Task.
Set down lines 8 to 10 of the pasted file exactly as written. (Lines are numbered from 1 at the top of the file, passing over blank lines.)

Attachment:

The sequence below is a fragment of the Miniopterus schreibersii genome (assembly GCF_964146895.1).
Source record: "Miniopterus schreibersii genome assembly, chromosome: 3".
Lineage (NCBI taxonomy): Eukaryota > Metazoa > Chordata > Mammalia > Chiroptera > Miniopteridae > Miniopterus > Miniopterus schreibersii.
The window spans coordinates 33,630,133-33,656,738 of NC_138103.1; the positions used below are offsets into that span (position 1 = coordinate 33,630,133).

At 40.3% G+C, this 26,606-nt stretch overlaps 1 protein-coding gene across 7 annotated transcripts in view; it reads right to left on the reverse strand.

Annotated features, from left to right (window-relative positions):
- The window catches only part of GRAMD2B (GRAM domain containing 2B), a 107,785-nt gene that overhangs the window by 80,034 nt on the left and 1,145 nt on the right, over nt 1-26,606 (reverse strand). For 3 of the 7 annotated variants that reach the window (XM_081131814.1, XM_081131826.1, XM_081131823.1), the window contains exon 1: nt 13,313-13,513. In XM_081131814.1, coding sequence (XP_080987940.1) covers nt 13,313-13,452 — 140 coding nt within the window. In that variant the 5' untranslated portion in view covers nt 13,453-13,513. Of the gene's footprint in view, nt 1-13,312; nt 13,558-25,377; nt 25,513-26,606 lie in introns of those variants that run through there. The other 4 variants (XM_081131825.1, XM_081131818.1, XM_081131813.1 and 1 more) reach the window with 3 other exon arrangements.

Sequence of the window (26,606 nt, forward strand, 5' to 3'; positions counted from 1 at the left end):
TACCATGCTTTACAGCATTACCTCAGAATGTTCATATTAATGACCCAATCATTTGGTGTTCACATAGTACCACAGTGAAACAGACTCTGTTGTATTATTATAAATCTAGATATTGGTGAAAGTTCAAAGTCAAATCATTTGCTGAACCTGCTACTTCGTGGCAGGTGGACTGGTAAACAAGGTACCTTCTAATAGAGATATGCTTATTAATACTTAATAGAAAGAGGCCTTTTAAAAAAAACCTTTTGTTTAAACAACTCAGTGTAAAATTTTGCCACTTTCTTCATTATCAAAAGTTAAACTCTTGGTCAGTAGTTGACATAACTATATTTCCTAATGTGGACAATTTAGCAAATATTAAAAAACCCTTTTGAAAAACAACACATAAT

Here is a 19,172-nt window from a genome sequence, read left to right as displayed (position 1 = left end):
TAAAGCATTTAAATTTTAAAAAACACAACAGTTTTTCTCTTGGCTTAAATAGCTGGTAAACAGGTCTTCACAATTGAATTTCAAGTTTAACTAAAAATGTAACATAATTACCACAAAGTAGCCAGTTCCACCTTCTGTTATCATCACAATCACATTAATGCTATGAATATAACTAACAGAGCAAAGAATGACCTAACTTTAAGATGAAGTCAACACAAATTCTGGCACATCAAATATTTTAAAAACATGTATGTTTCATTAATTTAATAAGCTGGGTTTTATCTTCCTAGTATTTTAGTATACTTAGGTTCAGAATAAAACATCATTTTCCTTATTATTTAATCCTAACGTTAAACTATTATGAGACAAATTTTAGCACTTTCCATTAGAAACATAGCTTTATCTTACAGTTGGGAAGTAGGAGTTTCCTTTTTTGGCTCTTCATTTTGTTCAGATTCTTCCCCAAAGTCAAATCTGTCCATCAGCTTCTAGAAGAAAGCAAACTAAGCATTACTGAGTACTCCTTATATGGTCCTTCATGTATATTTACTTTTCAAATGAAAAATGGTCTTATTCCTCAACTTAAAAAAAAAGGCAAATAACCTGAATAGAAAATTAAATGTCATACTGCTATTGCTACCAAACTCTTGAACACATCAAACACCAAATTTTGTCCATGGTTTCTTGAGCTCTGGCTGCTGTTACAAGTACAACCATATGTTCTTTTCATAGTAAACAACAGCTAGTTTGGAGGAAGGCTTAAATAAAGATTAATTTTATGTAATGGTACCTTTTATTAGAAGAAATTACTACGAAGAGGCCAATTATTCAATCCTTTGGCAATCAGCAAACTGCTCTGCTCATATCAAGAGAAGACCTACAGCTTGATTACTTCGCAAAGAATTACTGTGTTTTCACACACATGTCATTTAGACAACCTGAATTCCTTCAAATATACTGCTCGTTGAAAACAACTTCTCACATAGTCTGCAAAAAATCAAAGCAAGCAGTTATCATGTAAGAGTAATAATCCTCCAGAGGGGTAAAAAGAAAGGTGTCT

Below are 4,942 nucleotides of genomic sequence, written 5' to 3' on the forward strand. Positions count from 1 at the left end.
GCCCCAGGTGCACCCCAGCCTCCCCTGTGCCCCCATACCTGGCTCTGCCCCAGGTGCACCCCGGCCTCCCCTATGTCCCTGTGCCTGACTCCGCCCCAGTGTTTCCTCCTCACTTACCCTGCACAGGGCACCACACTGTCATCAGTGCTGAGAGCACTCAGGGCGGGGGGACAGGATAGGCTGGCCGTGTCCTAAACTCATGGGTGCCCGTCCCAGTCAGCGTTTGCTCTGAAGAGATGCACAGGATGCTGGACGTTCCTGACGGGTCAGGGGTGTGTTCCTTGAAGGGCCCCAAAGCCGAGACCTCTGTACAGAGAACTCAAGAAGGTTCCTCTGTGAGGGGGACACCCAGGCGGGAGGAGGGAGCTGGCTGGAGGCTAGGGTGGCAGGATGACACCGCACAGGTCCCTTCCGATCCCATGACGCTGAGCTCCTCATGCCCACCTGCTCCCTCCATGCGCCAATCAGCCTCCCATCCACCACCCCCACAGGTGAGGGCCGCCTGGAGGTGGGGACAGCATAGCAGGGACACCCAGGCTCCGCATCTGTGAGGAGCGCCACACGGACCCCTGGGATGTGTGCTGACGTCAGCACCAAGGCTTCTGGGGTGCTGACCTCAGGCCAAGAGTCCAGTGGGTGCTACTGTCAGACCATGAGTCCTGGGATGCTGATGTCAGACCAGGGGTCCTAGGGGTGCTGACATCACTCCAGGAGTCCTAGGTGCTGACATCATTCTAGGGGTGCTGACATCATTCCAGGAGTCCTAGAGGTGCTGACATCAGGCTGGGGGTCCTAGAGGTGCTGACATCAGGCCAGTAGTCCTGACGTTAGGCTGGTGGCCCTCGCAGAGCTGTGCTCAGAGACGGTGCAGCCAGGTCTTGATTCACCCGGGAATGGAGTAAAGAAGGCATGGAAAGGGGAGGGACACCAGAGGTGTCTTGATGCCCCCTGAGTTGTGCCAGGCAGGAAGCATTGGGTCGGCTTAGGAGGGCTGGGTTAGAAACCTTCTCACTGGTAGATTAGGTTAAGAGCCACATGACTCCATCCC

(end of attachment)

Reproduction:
Sequence of the window (26,606 nt, forward strand, 5' to 3'; positions counted from 1 at the left end):
TACCATGCTTTACAGCATTACCTCAGAATGTTCATATTAATGACCCAATCATTTGGTGTTCACATAGTACCACAGTGAAACAGACTCTGTTGTATTATTATAAATCTAGATATTGGTGAAAGTTCAAAGTCAAATCATTTGCTGAACCTGCTACTTCGTGGCAGGTGGACTGGTAAACAAGGTACCTTCTAATAGAGATATGCTTATTAATACTTAATAGAAAGAGGCCTTTTAAAAAAAACCTTTTGTTTAAACAACTCAGTGTAAAATTTTGCCACTTTCTTCATTATCAAAAGTTAAACTCTTGGTCAGTAGTTGACATAACTATATTTCCTAATGTGGACAATTTAGCAAATATTAAAAAACCCTTTTGAAAAACAACACATAAT

Here is a 19,172-nt window from a genome sequence, read left to right as displayed (position 1 = left end):